International Education Week
November 17-21, 2003
Tulane University and University of New Orleans

The Latin American Resource Center, in partnership with the Division of International Studies at the University of New Orleans, will present a weeks worth of cultural activities to celebrate International Education Week. These events, designed for educators and students, will include film screenings, guest lectures, musical and dance performances and much more. All events are free and open to the public and K12 student participation is highly encouraged. Check back here up-to-date information. For more information visit the event webpage

Environmental Justice and Human Rights in Latin America Film Series
September 20, 2003
9:00 AM – 12:00 PM
Greenleaf Conference Room 100 Jones Hall
Tulane University

Latin American Film Series
Most Thursday Night’s, 7pm
102 Jones Hall

No registration is required for the Latin American Studies Film Series.

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Upcoming Events

Lunch with LAGO featuring Ruben Luciano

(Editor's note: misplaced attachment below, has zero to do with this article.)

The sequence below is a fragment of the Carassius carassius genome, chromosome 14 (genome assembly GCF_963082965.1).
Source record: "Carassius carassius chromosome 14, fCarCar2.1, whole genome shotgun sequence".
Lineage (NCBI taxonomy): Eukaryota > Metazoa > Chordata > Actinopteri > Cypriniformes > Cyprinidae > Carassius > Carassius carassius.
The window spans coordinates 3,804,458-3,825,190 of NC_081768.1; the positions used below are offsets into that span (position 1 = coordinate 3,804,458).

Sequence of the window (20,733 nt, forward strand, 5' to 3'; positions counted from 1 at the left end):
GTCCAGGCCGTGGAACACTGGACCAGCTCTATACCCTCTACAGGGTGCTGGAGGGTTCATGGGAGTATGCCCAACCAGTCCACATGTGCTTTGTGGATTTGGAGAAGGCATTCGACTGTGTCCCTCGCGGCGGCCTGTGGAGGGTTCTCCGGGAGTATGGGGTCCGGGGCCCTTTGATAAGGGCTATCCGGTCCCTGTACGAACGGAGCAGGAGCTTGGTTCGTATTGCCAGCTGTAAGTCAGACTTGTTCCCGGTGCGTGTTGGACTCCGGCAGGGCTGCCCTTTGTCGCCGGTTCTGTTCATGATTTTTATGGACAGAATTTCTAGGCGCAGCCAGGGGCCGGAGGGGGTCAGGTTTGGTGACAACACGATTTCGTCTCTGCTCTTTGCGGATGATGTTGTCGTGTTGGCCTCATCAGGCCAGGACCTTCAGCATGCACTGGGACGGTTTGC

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Join the Latin Americanist Graduate Organization (LAGO) on Friday, 1/24 at 12pm for the latest installment of our bi-weekly lunch series. Ruben Luciano is a Ph.D. student in the Tulane University History department, specializing in modern Latin American (specifically, Dominican) history, the military under dictatorship, intersectionality, and gender. He also has two Master’s degrees in the Social Sciences and Health Communication. He’ll be speaking on his thesis project, entitled “Queering the Trujillato: Reinterpretations of Loyalty, Criminality, and Homosociality in the Dominican Military from 1930-61.” Afterwards, we’ll open the floor for a Q & A, allowing for further conversation about Ruben’s work, more practical questions about the dissertation research and writing experience, and navigating the grants application process as a Ph.D. student.

The Labyrinth will be serving mini paninis, bagels, savory spreads and dips, desserts (including tres leches cake) and fresh juices. Please come hungry!

Tunica-Biloxi Language & Culture in the Classroom

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Saturday, January 25, 2020
9:00 am – 12:30 pm
Tunica-Biloxi Language & Culture in the Classroom

This collaborative workshop is designed for middle to high school Social Studies educators to enhance the teaching of the Tunica community while highlighting this group as part of a series of ancient civilizations currently taught at the K-12 level. This workshop is the first one in the series aimed at increasing and extending the current teaching of ancient civilizations in the Americas. The local focus on Louisiana indigenous people and culture will enable educators to create deeper connections when teaching about indigenous identity across the Americas such as the Maya, the Aztec and the Inca.